Chrome 8.0.552.334 was released as a security update for the stable channel of Google's increasingly popular browser and contains fixes for a flurry of vulnerabilities.
In total, there were sixteen security issues patched, two of which were rated with medium risk, thirteen with high and one with critical.
The critical flaw is a stale pointer in speech handling and its discovery is credited to regular Chrome security contributor Sergey Glazunov.
The find earned Mr. Glazunov the first $3133.7 (elite) prize ever awarded since the Google Chrome bug bounty program was launched a year ago.
"We’re delighted to offer our first "elite" $3,133.7 Chromium Security Reward to Sergey Glazunov. Critical bugs are harder to come by in Chrome, but Sergey has done it," the Google Chrome team writes.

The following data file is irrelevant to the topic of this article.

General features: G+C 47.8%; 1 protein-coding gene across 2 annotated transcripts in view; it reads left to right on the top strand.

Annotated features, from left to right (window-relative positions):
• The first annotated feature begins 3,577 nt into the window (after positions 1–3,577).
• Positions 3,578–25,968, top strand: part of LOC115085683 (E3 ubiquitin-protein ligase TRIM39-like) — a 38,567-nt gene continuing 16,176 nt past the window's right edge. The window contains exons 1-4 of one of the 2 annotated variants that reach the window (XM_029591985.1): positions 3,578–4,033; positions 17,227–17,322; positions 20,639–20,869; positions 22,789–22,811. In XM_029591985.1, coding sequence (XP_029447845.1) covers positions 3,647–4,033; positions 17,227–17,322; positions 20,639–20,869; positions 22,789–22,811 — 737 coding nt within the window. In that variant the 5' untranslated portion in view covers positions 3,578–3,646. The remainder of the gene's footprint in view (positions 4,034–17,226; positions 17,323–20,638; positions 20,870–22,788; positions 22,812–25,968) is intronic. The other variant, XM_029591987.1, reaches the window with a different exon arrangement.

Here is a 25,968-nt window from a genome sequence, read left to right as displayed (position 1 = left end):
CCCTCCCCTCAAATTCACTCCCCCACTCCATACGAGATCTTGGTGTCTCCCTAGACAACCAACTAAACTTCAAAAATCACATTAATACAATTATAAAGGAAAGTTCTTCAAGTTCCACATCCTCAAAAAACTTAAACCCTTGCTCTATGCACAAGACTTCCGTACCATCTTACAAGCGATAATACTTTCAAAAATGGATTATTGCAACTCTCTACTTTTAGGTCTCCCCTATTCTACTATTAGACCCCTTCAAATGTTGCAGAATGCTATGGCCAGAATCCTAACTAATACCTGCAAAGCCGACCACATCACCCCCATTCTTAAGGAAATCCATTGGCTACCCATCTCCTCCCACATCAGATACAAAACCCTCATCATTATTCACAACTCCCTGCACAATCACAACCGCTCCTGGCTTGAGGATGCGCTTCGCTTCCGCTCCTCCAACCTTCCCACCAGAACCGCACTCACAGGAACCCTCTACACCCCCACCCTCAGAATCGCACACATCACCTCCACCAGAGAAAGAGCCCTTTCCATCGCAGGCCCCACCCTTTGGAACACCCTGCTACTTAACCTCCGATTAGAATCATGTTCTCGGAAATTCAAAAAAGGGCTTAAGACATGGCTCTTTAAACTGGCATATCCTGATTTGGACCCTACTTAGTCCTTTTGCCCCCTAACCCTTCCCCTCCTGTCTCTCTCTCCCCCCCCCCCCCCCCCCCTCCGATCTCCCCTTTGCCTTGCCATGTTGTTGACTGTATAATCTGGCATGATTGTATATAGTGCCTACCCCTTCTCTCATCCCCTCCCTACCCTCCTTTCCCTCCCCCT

In addition, the researcher won a "leet" $1,337 prize for a high-risk bad pointer handling issue in node iteration, as well as well as $1,000 each for three other high risk vulnerabilities.
This brings Mr. Glazunov's total bug bounty earnings to almost $7,500, which is a record for money rewarded to a single researcher in a single Chrome release.
Other regular bug hunters like kuzzcc and Aki Helin of the Oulu University Secure Programming Group (OUSPG) were also awarded for discovering flaws patched by this version.
Out of the sixteen vulnerabilities addressed, only three were not accompanied by any reward, because they were discovered by members of Google's Security Team or the Chromium development community.
Google also notes that some security researchers who qualify for a reward can't or don't want to receive it. In such cases the money gets donated to a charity organization of their choosing or to the Red Cross, if they don't make any suggestion.
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